We are weaned on the tales of Odysseus and Hercules doing mighty deeds while women are pushed to the peripheries, barely visible. Jermyn Street Theatre’s 15 Heroines, co-produced with Digital Theatre+ and available online until November 14, provides the antidote to the boys’ endless double knack for derring-do and desertion.
The poet Ovid wrote a series of fictional letters called The Heroines which paid attention to the women pushed to the margins of the ancient stories. Now, a thrilling clutch of distinctively different female playwrights from Timberlake Wertenbaker to Chinonyerem Odimba have been commissioned to give a contemporary voice to the women from whom we have barely heard over the last three thousand years. Samantha Ellis’ Phyllis (played by Nathalie Armin) could be speaking for all these women when she declares: “This is my story. This is the story.” The pleasure is that we have so seldom heard these versions before.
Nathalie Armin as Phyllis. Photography by Marc Brenner
In Hannah Khalil’s smart reimagining, the always patient Penelope (Gemma Whelan) becomes a not so patient suburban dressmaker engaged in a turf war with her neighbour as she waits for hubby, Ulysses, to return from that modern equivalent of the Trojan War, a work team building exercise, otherwise known as a boys’ jolly. In Deianaria, written with spark by April de Angelis and performed with a cheeky sense of knowing fun by Indra Ove, a footballer’s wife takes her public revenge on her cheating husband to whom she has devoted her life. “I watched every match; gnawing my nails down to the quick—and they were acrylic,” as she takes a corkscrew to the Retsina before breakfast.
Indra Ove as Deianaria. Photography by Shonay Shote
Male heroics get short shrift in the 15 monologues that are grouped into quintets--each lasting around 80 minutes. In The War, you get a different perspective on the Trojan shenanigans seen through the eyes of wives and daughters who cast the ancient heroes in a very different light. It is seldom a flattering one. Ann Ogbomo blazes in Lettie Precious’ Oenone as Paris’ first wife, the woman he left for the younger, fairer-skinned trophy wife, Helen. Sophia Eleni is a delight as the skittish, anxiety-ridden teenage bride of Protesilaus, correctly predicting her husband’s fate, in Charlotte Jones’ Laodamia.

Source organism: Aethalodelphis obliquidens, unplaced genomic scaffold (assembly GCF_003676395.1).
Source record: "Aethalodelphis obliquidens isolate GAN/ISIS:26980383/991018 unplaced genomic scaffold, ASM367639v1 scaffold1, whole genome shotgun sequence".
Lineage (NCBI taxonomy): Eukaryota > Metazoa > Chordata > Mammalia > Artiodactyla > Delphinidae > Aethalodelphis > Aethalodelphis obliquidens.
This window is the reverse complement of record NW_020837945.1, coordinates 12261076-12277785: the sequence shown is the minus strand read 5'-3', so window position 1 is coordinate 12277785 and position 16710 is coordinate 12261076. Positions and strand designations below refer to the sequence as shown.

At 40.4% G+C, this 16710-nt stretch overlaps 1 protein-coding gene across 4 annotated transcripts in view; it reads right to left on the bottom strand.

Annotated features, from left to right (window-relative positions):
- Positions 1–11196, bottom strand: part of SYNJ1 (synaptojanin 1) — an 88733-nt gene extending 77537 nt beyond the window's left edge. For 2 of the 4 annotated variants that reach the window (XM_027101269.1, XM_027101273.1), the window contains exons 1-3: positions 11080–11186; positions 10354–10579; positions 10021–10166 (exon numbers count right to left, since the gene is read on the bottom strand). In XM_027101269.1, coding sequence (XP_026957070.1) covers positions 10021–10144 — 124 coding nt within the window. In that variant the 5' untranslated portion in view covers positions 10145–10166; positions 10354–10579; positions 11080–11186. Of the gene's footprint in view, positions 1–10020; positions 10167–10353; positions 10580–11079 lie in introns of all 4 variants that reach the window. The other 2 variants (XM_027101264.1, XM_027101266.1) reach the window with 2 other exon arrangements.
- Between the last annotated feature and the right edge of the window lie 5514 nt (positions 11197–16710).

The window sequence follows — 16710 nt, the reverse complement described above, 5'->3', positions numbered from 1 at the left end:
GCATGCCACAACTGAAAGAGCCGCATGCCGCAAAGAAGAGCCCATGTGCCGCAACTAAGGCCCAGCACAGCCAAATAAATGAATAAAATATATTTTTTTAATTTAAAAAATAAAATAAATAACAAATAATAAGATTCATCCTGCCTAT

The women entwined into the stories of those love ‘em and leave ‘em merchants Theseus and Jason get their say in the five plays in The Labyrinth. String and string theory both feature in Bryony Lavery’s take on Ariadne with Patsy Ferran as the girl who may have burned her bridges but still knows how to make best use of her mind. If you think you know the story of Medea, writer Juliet Gilkes Romero and performer Nadine Marshall, will make you look at it differently. Clever stuff.
Rosalind Eleazar as Dido. Photography by Marc Brenner
The five stories in The Desert (a title that comes with a play on words making you think not just desertion but also just deserts) include De Angelis’ Deianaria, but also give us the stories of better-known women including Sappho, written by Lorna French, and Dido, by Stella Duffy. The latter suggests that the interlude with Aeneas, with whose name hers is always linked, was the least interesting thing about a woman who built something enduring. Rosalind Eleazar gives a performance that is as refreshingly pared back as the writing.
I also loved Eleanor Tomlinson as Canace (writer, Isley Lynn), a young woman who has transgressed all societal norms but who refuses to be apologetic for it. “I know you look at me as an abomination, a disgrace,” she says, but she won’t apologise because it is “not what this story has to be.” There are many different kinds of monsters in 15 Heroines, but they are seldom where or in the form you’d expect to find them.
Eleanor Tomlinson as Canace. Photography by Marc Brenner
There’s deft direction throughout from Adjoa Andoh, Tom Littler and Cat Robey who are often, quite rightly, alert to the writing’s comic potential. Ambitious and artfully entertaining, 15 Heroines refuses to allow these women to be relegated to the footnotes. Or as Abi Zakarian’s Briseis—played with vim by Jemima Roper-- puts it, women are often shown as “being stoic” or “being dead” but they are never “the fabric the needle goes through.” Here, they take up the space and scream through centuries of silence. We hear them, loud and clear.